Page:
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BUS 5411 Leading in Today's Dynamic Contexts

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BUS 5411: Leading in Today' Contexts

Credits: 3

Prerequisites: N/A


Course Description: Leadership is a complex phenomenon. Definitions of leadership differ across cultures and strategies for effective leadership can vary as a function of organizational maturity, tasks, relationships and contexts. The course delves into research on fundamentals of leaders and leadership and considers leading from the perspective of individual characteristics, management of teams, and alignment of organizational systems, processes, and resources. It explores the dynamics of power and its positive and negative consequences and highlights the importance of articulating a vision and inspiring others to act in ways that support it. It examines leading during times of change and discusses the role of leader in decision making, managing creativity, and optimizing employee performance. Students are introduced to strategies for influencing decisions and negotiating collaborations, partnerships and other cooperative endeavors and learn how to assemble talent-centered teams to achieve organizational initiatives. Theory and practical approaches to motivating people, managing conflict and achieving consensus are covered. Students gain insights into their own leadership styles and strengths and work on enhancing their ability to lead and manage others in both the human and technical sides of an enterprise.

Required Textbook and Materials: UoPeople courses use open educational resources (OER) and other materials specifically donated to the University with free permissions for educational use. Therefore, students are not required to purchase any textbooks or sign up for any websites that have a cost associated with them. The main required textbooks for this course are listed below and can be readily accessed using the provided links. There may be additional required/recommended readings, supplemental materials, or other resources and websites necessary for lessons; these will be provided for you in the course's General Information and Forums area, and throughout the term via the weekly course Unit areas and the Learning Guides.

  • This course does not contain a main textbook; resources to all required reading will be provided in the course Learning Guide for each week.

Some of the readings for this course can be found in this archive.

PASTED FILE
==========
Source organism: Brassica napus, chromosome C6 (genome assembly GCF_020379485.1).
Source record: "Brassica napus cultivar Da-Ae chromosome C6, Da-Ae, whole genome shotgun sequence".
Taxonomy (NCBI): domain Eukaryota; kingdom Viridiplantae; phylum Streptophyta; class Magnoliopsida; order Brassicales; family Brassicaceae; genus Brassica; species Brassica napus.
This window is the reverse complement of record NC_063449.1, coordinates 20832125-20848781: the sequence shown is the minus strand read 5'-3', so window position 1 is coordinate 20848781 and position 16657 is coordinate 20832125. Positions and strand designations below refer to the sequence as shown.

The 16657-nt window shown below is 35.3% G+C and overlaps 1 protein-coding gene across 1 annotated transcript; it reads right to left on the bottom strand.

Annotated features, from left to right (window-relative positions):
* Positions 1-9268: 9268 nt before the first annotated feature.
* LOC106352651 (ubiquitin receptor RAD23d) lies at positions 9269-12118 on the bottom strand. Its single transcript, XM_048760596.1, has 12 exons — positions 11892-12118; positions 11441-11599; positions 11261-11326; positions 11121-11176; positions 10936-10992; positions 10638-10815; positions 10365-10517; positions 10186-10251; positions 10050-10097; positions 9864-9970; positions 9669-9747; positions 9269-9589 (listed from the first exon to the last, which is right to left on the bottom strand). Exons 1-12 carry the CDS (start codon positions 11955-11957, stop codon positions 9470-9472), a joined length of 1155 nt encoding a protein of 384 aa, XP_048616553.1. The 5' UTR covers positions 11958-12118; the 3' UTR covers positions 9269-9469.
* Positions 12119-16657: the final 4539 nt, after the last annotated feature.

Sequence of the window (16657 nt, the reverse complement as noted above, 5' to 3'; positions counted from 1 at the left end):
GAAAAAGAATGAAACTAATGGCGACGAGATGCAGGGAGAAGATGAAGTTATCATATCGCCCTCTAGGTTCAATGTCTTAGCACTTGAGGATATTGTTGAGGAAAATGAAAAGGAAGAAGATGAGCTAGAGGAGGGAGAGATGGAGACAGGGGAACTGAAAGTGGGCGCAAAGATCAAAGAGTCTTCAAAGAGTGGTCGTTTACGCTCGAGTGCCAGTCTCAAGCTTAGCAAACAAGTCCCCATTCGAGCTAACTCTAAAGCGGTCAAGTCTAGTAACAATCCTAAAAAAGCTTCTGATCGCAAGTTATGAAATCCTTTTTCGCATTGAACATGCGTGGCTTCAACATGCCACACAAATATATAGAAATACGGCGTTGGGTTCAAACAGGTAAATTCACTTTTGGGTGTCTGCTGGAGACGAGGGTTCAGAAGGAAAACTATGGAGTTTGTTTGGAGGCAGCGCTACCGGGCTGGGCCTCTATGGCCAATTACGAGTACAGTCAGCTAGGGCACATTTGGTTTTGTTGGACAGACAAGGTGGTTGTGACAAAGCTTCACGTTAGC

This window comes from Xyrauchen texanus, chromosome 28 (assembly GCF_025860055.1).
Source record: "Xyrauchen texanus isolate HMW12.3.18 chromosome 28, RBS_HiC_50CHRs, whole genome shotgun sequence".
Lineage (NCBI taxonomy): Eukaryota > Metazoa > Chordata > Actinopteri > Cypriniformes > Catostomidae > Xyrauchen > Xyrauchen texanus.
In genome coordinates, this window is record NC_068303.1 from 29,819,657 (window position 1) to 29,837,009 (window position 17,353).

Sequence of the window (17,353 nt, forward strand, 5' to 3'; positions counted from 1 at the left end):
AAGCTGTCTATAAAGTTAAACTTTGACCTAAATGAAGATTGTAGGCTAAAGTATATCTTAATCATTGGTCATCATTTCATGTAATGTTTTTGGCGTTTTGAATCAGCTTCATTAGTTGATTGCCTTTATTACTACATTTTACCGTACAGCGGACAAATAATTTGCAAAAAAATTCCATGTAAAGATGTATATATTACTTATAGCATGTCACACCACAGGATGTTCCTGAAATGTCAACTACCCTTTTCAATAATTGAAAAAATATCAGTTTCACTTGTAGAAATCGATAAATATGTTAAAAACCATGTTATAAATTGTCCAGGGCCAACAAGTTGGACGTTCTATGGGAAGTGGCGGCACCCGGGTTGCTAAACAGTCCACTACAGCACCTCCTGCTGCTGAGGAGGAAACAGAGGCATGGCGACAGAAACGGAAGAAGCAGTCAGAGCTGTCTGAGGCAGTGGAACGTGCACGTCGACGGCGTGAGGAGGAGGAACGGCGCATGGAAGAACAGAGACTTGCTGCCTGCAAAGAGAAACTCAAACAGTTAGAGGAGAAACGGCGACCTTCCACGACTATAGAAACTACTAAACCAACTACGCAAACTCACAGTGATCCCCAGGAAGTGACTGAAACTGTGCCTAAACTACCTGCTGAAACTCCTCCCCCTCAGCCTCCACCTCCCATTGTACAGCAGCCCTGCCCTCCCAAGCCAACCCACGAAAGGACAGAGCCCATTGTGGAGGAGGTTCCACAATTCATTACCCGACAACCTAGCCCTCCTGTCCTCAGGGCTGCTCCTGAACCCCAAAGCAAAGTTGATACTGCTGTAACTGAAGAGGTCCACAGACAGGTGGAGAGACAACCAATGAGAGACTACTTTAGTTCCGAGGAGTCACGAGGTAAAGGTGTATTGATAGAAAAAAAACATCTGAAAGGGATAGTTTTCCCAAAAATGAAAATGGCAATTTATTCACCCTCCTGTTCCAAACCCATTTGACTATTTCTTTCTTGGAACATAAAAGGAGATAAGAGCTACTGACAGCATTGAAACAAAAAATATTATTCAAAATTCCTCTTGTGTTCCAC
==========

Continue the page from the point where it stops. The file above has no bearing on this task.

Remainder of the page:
Software Requirements/Installation: No special requirements.

Learning Objectives and Outcomes:

By the end of this course students will be able to:

  1. Compare and contrast the major leadership theories   
  2. Synthesize alternative leadership strategies based on theories
  3. Apply theories through case studies and practical models
  4. Evaluate the qualities necessary to effectively manage or lead people in a modern business environment 

Course Schedule and Topics: This course will cover the following topics in eight learning sessions, with one Unit per week.

Week 1: Unit 1 - Introduction to Leadership

Week 2: Unit 2 - Trait Theory and Lewin's Classic Leadership Styles Theory

Week 3: Unit 3 - Contingency & Situational Theories

Week 4: Unit 4 - Behavioral and Participative Theories

Week 5: Unit 5 - Transactional & Transformational Theories

Week 6: Unit 6 - Radical Change Leadership

Week 7: Unit 7 - Servant Leadership

Week 8: Unit 8 - Future Trends in Leadership

Learning Guide: The following is an outline of how this course will be conducted, with suggested best practices for students.

Unit 1: Introduction to Leadership

  • Read the Learning Guide and Reading Assignments
  • Participate in the Discussion Assignment (post, comment, and rate in the Discussion Forum)
  • Complete and submit the Written Assignment
  • Respond to the Portfolio Activity

Reading Assignment

What Makes a Great Leader?  12 key elements of Leadership Success. Retrieved from: https://www.bluesteps.com/blog/12-key-elements-of-leadership-succes.aspx

  • This document provides the basis for our discussion about elements characterizing effective leaders.

Blanken, R. (ND.) 8 Common Leadership Styles. The Center for Association Leadership. Retrieved from: https://www.asaecenter.org/resources/articles/an_magazine/2013/january/8-common-leadership-styles

Maathai, Wangari. (2004). Nobel Lecture. Retrieved from: http://www.nobelprize.org/mediaplayer/index.php?id=867.

Russell, E. (2011, Sept 8). Leadership theories and style: A transitional approach. General Douglas MacArthur Military Leadership Writing Competition.

  • This essay is an excellent overview and should be referred to throughout the class.

Sferra, B. A. & Paddock, S.C. (1980). Leadership Theories.  Eric Document: 199932. 

  • This is an 'older' document that does a good job of outlining the major leadership theories. 

Unit 2: Trait Theory and Lewin's Classic Leadership Styles Theory